Don't have to be rich to sail - Page 5 - SailNet Community

   Search Sailnet:

 forums  store  


Quick Menu
Forums           
Articles          
Galleries        
Boat Reviews  
Classifieds     
Search SailNet 
Boat Search (new)

Shop the
SailNet Store
Anchor Locker
Boatbuilding & Repair
Charts
Clothing
Electrical
Electronics
Engine
Hatches and Portlights
Interior And Galley
Maintenance
Marine Electronics
Navigation
Other Items
Plumbing and Pumps
Rigging
Safety
Sailing Hardware
Trailer & Watersports
Clearance Items

Advertise Here






Go Back   SailNet Community > General Interest Forums > General Discussion (sailing related)
 Not a Member? 


Like Tree64Likes
Reply
 
LinkBack Thread Tools
  #41  
Old 02-04-2014
kwaltersmi's Avatar
Broad Reachin'
 
Join Date: Aug 2006
Location: Grand Rapids, Michigan
Posts: 1,792
Thanks: 1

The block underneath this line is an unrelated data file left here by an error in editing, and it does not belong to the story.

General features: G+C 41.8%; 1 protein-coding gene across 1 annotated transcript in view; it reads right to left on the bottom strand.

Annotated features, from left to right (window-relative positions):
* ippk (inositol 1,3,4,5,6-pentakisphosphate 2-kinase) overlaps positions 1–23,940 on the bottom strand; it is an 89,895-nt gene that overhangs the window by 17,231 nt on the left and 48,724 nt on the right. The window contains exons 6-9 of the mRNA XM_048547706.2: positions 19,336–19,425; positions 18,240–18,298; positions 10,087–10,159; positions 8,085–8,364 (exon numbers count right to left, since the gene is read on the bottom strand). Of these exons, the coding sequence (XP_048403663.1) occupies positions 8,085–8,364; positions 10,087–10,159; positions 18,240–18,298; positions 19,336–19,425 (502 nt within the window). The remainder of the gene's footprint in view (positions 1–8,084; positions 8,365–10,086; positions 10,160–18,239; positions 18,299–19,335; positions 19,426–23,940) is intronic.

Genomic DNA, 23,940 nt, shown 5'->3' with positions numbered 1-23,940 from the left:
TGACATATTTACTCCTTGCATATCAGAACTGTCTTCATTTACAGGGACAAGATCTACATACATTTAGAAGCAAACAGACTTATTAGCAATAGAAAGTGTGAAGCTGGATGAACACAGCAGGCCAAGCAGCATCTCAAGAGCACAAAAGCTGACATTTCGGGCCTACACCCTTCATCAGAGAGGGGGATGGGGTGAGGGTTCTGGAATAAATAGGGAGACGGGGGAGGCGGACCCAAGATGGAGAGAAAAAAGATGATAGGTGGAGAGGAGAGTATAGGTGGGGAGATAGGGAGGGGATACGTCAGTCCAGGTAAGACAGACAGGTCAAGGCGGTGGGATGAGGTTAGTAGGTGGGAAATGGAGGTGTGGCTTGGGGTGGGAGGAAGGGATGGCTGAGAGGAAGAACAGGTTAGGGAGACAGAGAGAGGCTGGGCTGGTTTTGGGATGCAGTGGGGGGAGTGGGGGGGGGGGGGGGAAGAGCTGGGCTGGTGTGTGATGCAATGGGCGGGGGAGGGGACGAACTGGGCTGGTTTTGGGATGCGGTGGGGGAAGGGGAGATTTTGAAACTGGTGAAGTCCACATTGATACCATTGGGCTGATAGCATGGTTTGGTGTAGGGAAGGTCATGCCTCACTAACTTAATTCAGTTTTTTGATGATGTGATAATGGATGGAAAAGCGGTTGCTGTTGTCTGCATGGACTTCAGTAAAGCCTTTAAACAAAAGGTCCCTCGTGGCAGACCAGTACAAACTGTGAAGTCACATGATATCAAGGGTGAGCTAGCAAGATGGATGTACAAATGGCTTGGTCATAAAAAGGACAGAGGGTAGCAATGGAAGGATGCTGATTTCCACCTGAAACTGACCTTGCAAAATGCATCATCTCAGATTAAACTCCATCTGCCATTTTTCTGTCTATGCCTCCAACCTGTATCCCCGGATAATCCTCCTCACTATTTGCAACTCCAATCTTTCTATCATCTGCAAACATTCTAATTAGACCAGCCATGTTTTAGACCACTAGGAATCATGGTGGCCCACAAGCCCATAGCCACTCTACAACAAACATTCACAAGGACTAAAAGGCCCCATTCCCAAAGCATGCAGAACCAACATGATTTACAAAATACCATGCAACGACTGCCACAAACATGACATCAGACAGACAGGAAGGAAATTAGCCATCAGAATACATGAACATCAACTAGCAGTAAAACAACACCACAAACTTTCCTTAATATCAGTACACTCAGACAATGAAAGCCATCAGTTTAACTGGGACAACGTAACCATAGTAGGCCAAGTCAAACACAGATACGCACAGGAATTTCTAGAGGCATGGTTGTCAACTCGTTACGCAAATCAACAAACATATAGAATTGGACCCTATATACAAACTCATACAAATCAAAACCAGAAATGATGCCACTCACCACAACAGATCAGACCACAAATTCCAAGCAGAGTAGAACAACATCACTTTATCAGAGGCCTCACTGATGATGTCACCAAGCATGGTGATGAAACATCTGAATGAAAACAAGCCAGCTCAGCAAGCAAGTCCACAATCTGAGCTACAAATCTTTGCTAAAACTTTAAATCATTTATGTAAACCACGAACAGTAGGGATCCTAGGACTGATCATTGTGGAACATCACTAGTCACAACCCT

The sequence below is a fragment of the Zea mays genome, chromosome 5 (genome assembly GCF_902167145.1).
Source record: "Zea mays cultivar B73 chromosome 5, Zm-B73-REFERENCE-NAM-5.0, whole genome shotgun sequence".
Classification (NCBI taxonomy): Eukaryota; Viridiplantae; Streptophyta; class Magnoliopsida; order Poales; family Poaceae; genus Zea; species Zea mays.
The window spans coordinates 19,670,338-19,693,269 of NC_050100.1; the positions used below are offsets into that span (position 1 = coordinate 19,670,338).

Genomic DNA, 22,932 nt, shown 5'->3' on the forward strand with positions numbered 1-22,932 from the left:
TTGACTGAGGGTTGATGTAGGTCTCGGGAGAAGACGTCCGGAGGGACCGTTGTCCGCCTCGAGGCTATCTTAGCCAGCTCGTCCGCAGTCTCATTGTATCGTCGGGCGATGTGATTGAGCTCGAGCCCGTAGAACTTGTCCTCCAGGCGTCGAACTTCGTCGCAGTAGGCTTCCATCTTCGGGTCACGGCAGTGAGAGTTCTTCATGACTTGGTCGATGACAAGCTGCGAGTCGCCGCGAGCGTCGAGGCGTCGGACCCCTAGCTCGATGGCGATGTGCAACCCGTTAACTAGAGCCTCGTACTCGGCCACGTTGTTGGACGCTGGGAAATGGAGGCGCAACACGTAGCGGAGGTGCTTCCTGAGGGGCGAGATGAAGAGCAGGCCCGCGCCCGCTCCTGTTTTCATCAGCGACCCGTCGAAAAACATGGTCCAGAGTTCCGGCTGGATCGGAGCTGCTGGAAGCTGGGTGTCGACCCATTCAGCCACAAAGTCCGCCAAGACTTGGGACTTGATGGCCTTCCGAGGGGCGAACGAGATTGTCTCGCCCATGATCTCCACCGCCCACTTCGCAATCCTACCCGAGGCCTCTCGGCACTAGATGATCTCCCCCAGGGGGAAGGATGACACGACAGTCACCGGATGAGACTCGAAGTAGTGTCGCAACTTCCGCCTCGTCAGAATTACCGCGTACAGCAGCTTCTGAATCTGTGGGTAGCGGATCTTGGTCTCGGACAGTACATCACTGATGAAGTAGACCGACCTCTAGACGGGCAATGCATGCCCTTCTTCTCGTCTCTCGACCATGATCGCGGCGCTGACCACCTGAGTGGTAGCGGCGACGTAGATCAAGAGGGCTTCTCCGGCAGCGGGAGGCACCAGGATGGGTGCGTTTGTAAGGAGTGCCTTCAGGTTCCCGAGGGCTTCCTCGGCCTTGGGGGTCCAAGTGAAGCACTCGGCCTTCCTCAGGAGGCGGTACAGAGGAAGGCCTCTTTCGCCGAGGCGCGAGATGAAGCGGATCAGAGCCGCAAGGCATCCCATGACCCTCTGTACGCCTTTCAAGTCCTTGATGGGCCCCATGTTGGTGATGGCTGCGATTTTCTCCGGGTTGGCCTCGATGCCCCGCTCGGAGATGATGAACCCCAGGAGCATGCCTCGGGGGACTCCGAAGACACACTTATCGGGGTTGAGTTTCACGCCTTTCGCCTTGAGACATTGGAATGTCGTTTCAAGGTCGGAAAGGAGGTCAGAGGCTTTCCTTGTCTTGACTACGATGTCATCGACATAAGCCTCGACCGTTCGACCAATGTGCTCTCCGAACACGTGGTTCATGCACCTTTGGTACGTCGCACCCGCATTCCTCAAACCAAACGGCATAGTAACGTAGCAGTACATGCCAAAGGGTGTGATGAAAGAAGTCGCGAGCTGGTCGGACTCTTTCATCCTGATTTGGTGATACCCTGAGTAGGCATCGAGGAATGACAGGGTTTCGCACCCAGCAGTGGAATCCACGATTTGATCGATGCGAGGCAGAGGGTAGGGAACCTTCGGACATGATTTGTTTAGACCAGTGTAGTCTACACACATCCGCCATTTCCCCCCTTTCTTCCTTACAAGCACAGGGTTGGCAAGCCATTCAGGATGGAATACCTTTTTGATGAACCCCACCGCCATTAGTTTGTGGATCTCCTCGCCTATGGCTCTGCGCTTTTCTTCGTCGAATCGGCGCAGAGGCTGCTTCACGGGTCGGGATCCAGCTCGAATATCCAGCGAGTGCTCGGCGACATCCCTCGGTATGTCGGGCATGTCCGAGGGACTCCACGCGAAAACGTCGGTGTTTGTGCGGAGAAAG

Thanked 6 Times in 6 Posts
Rep Power: 8
kwaltersmi is on a distinguished road
Re: Don't have to be rich to sail

Boating is expensive. Sailing is cheap.
__________________
Catalina 34

To view links or images in signatures your post count must be 10 or greater. You currently have 0 posts.
Reply With Quote Share with Facebook
  #42  
Old 02-04-2014
Group9's Avatar
Senior Member
 
Join Date: Oct 2010
Posts: 1,123
Thanks: 13
Thanked 45 Times in 45 Posts
Rep Power: 4
Group9 is on a distinguished road
Re: Don't have to be rich to sail

Quote:
Originally Posted by kwaltersmi View Post
Boating is expensive. Sailing is cheap.
I have a 22' center console with a 200 HP that burns more in one trip than I use in my 42' sailboat in a year.

And, people think the 42 footer is the expensive one to own.

The biggest problem with it is worrying about the diesel in it going bad from age.
__________________